The peak in FIG. 4 indicates the region (in terms of relative depth) in which the effect of the electron beam is greatest. As the beam energy (controlled by accelerating voltage) is increased, the center of highest exposure dose is driven further from the top layer of the resist until, at very high energies, this center of highest energy density is driven into the substrate. FIG. 4A shows how the electron beam energy (in keV) affects the Grun range, which is a measure of penetration of the electrons into the resist. Changes in the electron energy affect the depth (in absolute terms) of the peak dose shown in FIG. 4. (The curve shown in FIG. 4 does not change with electron energy, however, because its depth scale is normalized to the Grun range .) One may select a low electron accelerating voltage to expose the top layer of the resist without exposing the bottom layer. And due to the nature of the electron beam scattering process the lower portion of the resist can be exposed to a higher level of dose than the upper level by selecting a sufficiently high incident beam energy. The total dose of electrons affecting the resist at the selected level is controlled by the beam current and exposure time. A relatively low total dose has the effect of rendering a positive resist more soluble. A high dose may completely cure the selected region of the resist and render it insoluble.
In effect, by controlling dose and beam energy the method of the invention provides for selective control of resist solubility at selected depths in the resist. This control in the depth dimension complements the two-dimensional control of solubility provided by patterning of the resist. Solubility control in the depth dimension can be usefully employed to control the edge profiles in the resist pattern, as explained below with reference to FIG. 5. In a more general sense, the ability to control solubility in the depth direction facilitates the structure of three-dimensional resist patterns.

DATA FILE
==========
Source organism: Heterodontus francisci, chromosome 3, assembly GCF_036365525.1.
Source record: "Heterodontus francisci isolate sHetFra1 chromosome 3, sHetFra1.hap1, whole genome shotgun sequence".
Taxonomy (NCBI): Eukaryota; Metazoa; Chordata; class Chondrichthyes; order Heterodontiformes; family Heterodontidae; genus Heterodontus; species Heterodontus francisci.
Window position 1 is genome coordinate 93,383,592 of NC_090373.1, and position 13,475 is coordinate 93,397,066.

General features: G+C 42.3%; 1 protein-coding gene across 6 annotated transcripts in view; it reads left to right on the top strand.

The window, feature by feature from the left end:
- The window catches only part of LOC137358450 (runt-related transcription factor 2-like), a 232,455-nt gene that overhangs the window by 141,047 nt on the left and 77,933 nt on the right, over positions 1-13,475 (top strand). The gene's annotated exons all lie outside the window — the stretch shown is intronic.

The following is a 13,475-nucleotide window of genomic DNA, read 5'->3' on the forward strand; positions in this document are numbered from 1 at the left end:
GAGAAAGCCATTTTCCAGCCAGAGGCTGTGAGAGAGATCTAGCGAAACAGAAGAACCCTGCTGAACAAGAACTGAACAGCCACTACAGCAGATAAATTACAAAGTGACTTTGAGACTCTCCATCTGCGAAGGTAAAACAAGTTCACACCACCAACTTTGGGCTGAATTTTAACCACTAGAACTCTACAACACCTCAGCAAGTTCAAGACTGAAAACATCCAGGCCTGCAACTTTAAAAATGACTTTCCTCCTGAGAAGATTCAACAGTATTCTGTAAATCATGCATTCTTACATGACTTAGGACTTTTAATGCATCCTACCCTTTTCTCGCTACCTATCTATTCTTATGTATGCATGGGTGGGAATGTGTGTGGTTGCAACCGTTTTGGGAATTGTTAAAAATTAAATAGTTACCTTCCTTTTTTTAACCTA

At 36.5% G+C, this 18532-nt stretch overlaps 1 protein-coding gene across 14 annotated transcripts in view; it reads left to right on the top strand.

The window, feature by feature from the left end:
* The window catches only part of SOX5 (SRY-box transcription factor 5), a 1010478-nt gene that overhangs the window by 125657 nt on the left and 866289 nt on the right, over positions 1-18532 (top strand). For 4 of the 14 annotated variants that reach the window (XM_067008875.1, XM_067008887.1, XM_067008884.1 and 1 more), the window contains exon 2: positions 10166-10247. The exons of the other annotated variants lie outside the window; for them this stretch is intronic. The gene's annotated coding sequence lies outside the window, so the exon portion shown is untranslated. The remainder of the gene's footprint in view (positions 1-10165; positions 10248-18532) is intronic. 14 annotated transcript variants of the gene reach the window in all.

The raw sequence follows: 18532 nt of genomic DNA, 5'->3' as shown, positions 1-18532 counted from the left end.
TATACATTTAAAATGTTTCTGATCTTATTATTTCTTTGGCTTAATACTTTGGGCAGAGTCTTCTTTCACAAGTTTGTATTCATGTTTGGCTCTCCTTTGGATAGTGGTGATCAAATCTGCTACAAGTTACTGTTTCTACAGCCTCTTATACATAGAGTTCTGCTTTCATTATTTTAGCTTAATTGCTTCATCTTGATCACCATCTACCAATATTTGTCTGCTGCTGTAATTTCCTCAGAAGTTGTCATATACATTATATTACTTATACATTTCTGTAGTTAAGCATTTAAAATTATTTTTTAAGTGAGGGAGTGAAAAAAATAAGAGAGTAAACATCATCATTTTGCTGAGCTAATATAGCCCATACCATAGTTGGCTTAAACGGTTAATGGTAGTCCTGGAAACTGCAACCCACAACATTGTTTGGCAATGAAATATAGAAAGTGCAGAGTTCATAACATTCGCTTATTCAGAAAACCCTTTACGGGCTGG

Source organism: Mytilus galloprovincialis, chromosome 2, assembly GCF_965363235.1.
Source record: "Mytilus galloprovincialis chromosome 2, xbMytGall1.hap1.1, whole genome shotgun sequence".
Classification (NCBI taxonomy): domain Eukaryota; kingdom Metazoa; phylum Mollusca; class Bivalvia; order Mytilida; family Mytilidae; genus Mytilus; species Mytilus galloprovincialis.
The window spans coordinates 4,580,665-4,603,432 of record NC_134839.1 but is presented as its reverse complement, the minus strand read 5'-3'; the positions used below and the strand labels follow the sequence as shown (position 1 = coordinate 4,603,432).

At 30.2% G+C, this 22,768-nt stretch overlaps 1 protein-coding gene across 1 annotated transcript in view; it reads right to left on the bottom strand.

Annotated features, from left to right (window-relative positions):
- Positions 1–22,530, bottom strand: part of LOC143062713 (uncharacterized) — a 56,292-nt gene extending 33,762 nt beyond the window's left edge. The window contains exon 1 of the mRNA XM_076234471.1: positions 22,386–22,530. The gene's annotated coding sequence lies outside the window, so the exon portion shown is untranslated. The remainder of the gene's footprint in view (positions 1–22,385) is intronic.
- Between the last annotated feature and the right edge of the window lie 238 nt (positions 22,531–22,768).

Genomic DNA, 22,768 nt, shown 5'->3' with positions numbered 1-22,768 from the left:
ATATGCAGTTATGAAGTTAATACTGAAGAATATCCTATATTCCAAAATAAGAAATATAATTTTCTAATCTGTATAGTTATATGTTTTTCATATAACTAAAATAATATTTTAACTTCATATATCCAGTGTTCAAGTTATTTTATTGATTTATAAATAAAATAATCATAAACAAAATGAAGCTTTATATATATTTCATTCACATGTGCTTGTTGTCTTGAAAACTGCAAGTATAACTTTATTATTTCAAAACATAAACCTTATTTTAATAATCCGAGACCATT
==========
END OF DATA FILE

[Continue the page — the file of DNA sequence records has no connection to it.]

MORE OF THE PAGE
The invention may employ any large-area uniform monoenergetic electron source to irradiate the resist. For example the source may include a glow discharge cold cathode, as disclosed in U.S. Pat. No. 5,003,178, "Large-Area Uniform Electron Source," issued in the name of William R. Livesay.
As shown in FIG. 5, a resist-coated substrate 20 is exposed (using any photolithographic technique, such as optical, electron beam or x-ray) in the pattern area 24 to an exposure level referred to in this description as Dose A. If the resist were to be developed conventionally after this primary patterning step, the resist edge profile would be determined by the relative solubilities of the exposed region 24 and the unexposed region 22. However, in one embodiment of the disclosed invention, prior to development the entire resist layer is next exposed to a broad area electron beam, which uniformly irradiates the entire substrate with at least another level or multiple levels of exposure at different depths in the resist. A higher energy (acceleration voltage) electron beam will expose deeper levels of the resist at higher dose than upper layers. By way of example the previously exposed layer of resist in FIG. 5 is shown in FIG. 6 after being subsequently exposed at two different levels in the resist. This is accomplished by utilizing a higher accelerating voltage for the lower portion of the resist, than the upper layer. For example, the upper portion of the resist 32 is exposed to an amount Dose B and the lower portion of the resist 34 to an amount Dose C. In the pattern exposure area 24 the exposures add together such that in the upper portion of the pattern area the exposure dose is Dose A+Dose B and in the lower portion of the pattern area the exposure dose is Dose A+Dose C.